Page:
Protocol 6 resulted in the lowest average subjective image quality 2.7 ± 0.6 of the ten protocols (p < 0.0001, when compared to protocols number 1, 2, 3, 4, 5, 7, 8, 9 and 10). This can be well explained by the lowest kVp (90 kVp) and lowest charge (100 mAs). On the other hand, protocol 10 results in the highest average of subjective image quality 4.1 ± 0.4 (p < 0.05, when compared to protocol number 1; p < 0.001, when compared to protocol number 3; p < 0.0001, when compared to protocols number 2, 4, 5, and 6). The good image quality results from using high ED and mAs values. When comparing the constant ED protocols from 1 to 5, it can be observed that the protocol 1 resulted in the highest average subjective image quality 3.7 ± 0.6 (p < 0.01, when compared to protocol number 4; p < 0.0001, when compared to protocols number 4 and 5). The differences in the mean subjective image quality between protocols 1 to 3 (80 kVp – 90 kVp – 100 kVp) is minimal. However, some organ specific image quality differences are seen for anterior crus and posterior crus of the stapes. Using a constant ED, the average image quality degrades when using tube voltages that are higher than 100 kVp. The protocols 4 and 5 offered a lower mean image quality resulting from using 110 kVp and 120 kVp. This phenomenon is seen especially for anterior crus and posterior crus of the stapes.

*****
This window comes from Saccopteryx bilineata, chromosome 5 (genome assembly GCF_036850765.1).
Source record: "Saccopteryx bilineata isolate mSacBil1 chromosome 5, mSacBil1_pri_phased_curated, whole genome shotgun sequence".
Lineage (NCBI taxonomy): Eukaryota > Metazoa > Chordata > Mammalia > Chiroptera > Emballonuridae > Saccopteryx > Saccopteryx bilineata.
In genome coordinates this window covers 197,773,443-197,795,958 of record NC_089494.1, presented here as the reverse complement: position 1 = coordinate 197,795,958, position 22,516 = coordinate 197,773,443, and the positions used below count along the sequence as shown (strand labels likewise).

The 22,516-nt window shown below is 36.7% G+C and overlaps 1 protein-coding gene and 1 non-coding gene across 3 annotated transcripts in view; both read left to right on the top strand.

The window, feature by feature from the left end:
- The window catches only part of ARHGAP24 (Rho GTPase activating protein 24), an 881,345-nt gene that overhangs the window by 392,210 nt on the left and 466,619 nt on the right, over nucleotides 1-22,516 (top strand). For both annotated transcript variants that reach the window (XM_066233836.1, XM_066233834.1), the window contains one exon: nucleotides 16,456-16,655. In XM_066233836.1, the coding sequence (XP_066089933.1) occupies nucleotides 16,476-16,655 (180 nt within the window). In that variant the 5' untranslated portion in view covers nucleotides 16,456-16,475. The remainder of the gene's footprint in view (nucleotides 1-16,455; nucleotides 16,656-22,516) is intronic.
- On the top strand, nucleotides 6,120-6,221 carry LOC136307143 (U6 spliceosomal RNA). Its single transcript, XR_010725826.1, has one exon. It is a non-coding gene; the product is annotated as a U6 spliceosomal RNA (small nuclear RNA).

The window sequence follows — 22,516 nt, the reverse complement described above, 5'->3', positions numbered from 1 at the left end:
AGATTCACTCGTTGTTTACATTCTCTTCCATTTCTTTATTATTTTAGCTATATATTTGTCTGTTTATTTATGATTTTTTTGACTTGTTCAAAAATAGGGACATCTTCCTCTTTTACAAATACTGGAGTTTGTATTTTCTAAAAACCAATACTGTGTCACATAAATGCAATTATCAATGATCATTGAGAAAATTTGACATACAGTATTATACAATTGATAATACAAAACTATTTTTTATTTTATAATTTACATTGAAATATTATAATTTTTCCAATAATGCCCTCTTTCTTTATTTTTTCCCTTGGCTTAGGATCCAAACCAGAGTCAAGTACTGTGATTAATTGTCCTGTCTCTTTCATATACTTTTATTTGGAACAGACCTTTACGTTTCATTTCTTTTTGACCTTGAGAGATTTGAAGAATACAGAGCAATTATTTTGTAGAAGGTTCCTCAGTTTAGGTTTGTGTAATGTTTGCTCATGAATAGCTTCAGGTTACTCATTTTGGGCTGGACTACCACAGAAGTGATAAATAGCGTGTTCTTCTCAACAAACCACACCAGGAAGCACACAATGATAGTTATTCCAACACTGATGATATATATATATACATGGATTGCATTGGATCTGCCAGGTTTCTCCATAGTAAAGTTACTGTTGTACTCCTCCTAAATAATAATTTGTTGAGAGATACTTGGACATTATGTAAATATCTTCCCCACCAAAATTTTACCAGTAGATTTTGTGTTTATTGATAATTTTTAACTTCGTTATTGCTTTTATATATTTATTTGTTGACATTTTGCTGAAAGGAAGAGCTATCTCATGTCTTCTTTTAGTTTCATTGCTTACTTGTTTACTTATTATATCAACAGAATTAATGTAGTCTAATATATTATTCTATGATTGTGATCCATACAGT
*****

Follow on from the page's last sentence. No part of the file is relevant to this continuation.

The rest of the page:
Notably, in protocols from 1 to 5 with constant ED, increase in mAs increases also average subjective image quality (p < 0.05 between protocols number 2 and 5; p < 0.01 between protocols number 1 and 4, 3 and 5; p < 0.0001 between protocols number 1 and 5) but the trend is opposite when kVp increases (p < 0.05 between protocols number 2 and 5; p < 0.01 between protocols number 1 and 4, 3 and 5; p < 0.0001 between protocols number 1 and 5).

Protocols between 7 to 10 offered comparable average subjective image quality (on average 3.9–4.1; no statistically significant differences) regardless of the large (86.5–158.0 µSv) ED variations. While the ED protocol 7 was about 45% smaller than in protocol 10 (158.0 µSv) there was no difference between average image quality of protocols 7 (4.0 ± 0.4) and 10 (4.1 ± 0.4). In addition, when comparing protocols 3 and 8 with EDs of 56.0 µSv and 112.9 µSv, respectively, the impact of 2.24-fold ED to the difference in the image quality between specific anatomical regions were moderate.